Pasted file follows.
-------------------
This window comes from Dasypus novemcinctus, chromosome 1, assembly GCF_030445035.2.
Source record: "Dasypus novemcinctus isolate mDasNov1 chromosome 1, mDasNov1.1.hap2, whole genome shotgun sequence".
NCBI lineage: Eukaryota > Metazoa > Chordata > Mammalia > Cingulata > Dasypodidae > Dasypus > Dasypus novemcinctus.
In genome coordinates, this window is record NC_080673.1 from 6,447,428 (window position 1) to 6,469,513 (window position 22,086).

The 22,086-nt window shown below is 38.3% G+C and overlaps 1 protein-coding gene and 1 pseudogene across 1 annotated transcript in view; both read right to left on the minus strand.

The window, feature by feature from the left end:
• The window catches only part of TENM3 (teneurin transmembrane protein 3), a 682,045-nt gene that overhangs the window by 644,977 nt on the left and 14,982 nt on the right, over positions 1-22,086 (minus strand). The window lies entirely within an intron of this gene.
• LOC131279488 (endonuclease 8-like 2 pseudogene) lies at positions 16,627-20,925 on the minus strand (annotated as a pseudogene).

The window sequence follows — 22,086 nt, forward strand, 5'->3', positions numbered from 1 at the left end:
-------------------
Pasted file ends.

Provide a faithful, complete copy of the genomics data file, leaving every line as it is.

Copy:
This window comes from Dasypus novemcinctus, chromosome 1, assembly GCF_030445035.2.
Source record: "Dasypus novemcinctus isolate mDasNov1 chromosome 1, mDasNov1.1.hap2, whole genome shotgun sequence".
NCBI lineage: Eukaryota > Metazoa > Chordata > Mammalia > Cingulata > Dasypodidae > Dasypus > Dasypus novemcinctus.
In genome coordinates, this window is record NC_080673.1 from 6,447,428 (window position 1) to 6,469,513 (window position 22,086).

The 22,086-nt window shown below is 38.3% G+C and overlaps 1 protein-coding gene and 1 pseudogene across 1 annotated transcript in view; both read right to left on the minus strand.

The window, feature by feature from the left end:
• The window catches only part of TENM3 (teneurin transmembrane protein 3), a 682,045-nt gene that overhangs the window by 644,977 nt on the left and 14,982 nt on the right, over positions 1-22,086 (minus strand). The window lies entirely within an intron of this gene.
• LOC131279488 (endonuclease 8-like 2 pseudogene) lies at positions 16,627-20,925 on the minus strand (annotated as a pseudogene).

The window sequence follows — 22,086 nt, forward strand, 5'->3', positions numbered from 1 at the left end: